"Getting ready for this, I wondered about a lot of things," Taylor Swift said in an Apple Music promo.
We wondered about a lot of things, too, when Taylor Swift decided to stream her "1989 World Tour Live" strictly on Apple Music. Like, why did Swift just release it on Apple Music?
The Verge notes that it allows Apple to provide exclusive content to its users, renders incentive for more people to subscribe to Apple Music when they're gifted new gadgets and speaks volumes about Swift's relationship with the music industry.
In 2014, Swift shook off controversy when she decided to pull her catalog from streaming service Spotify due to disagreements over music royalty collection. She also called for Apple Music to change its stance on not paying artists during the initial free period of the service — and won.
Perhaps that change of heart helped Apple Music land Swift's documentary. It now positions the company to have its own music videos and try to go head-to-head with YouTube, the leader in music video streaming.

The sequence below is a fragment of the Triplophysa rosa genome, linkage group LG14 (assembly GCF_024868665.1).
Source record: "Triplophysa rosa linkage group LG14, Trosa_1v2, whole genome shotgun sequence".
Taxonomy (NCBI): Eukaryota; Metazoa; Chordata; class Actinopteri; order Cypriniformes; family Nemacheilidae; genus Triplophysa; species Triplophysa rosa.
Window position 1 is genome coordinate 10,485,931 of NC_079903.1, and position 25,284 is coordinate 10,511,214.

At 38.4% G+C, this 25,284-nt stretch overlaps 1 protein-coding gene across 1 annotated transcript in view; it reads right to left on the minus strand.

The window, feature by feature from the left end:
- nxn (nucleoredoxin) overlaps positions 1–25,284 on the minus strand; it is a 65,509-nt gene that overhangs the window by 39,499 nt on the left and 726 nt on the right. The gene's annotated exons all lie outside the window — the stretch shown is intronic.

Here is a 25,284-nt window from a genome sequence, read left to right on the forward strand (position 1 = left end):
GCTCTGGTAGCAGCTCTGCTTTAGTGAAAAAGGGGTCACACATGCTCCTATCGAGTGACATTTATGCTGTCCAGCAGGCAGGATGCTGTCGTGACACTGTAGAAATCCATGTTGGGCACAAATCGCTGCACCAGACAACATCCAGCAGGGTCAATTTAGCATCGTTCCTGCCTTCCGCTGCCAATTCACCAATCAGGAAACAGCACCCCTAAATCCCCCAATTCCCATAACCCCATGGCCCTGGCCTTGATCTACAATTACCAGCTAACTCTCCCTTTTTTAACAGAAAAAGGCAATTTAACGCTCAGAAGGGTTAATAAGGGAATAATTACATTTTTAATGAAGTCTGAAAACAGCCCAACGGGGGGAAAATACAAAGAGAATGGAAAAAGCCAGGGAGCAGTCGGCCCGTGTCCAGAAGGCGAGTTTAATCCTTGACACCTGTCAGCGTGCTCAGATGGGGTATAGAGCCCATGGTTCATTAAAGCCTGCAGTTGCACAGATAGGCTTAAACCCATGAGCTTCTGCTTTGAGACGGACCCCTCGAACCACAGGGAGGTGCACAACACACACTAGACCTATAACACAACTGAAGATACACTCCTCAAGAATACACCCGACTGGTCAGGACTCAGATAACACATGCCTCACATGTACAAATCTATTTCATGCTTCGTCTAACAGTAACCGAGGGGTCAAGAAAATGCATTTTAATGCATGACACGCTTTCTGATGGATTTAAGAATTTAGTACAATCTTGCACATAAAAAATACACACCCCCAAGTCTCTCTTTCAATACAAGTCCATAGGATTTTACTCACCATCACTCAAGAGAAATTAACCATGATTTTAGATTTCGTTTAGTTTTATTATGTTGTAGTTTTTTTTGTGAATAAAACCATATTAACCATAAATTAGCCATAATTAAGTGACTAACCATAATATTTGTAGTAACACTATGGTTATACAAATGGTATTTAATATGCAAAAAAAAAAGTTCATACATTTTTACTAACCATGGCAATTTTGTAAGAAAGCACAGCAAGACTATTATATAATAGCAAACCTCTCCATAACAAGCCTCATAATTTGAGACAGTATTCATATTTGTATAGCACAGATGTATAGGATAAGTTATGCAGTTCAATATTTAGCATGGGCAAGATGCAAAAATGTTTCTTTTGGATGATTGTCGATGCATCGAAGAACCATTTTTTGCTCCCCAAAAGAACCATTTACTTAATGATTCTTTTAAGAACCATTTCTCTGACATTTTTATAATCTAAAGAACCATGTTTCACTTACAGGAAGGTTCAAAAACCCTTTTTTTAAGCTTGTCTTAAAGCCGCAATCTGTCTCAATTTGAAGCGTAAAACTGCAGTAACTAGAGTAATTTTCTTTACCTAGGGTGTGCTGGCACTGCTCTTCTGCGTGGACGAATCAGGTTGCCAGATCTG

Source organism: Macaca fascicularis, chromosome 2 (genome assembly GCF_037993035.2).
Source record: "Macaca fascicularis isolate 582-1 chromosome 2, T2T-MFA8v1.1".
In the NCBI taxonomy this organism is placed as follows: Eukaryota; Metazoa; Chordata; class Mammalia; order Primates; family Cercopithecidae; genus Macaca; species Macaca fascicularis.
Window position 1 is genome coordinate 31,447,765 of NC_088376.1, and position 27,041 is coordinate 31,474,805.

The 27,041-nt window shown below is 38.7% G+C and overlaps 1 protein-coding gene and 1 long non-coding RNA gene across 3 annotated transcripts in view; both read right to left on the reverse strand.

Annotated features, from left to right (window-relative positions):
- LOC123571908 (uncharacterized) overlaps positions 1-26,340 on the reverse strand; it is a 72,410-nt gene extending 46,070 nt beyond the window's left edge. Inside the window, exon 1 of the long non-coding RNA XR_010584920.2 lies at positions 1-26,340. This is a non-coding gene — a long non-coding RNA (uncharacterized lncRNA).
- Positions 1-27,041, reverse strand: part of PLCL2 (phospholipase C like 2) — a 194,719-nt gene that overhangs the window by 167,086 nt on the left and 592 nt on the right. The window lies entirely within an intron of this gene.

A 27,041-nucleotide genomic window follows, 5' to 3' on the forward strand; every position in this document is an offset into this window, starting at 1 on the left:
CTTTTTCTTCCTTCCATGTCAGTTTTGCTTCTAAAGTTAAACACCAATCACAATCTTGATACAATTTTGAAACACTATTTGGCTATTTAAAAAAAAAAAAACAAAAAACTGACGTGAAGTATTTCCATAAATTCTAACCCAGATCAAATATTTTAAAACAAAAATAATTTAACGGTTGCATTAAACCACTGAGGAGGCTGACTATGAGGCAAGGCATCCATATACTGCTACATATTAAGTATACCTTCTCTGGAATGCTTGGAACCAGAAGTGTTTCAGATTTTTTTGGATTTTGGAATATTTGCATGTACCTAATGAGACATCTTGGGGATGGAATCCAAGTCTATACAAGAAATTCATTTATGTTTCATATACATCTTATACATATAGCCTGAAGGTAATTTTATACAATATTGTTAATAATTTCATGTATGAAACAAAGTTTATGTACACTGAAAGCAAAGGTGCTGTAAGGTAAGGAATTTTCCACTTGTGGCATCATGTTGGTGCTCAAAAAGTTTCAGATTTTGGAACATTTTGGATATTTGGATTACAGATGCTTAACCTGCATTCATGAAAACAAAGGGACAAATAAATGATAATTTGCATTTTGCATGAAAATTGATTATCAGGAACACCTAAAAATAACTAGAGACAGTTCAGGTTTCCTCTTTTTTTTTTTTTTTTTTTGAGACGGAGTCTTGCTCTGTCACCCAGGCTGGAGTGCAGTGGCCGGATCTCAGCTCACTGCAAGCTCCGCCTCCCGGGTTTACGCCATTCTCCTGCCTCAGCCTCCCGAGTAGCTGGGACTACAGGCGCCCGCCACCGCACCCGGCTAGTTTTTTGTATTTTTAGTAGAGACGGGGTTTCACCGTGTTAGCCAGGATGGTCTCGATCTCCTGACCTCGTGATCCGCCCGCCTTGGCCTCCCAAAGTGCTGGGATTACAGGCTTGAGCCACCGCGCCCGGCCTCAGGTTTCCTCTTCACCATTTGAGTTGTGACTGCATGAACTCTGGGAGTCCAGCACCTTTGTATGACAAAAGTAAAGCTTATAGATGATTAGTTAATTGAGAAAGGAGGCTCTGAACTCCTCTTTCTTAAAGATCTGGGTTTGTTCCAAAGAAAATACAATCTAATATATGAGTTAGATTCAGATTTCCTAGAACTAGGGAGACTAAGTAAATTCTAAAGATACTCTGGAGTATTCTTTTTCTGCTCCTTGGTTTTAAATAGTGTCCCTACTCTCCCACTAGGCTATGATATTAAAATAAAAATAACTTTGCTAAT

It also bests Spotify's Swift-mas, which is Swift-less. The streaming giant still offers zero albums from Taylor. We thought her music would be there forever, but it just went down in flames.
But in Swift's wildest dreams, she probably didn't predict any problems with the rollout. Some weren't able to stream the doc upon its initial release — a glitch Apple Music later resolved.
This video includes images from Getty Images.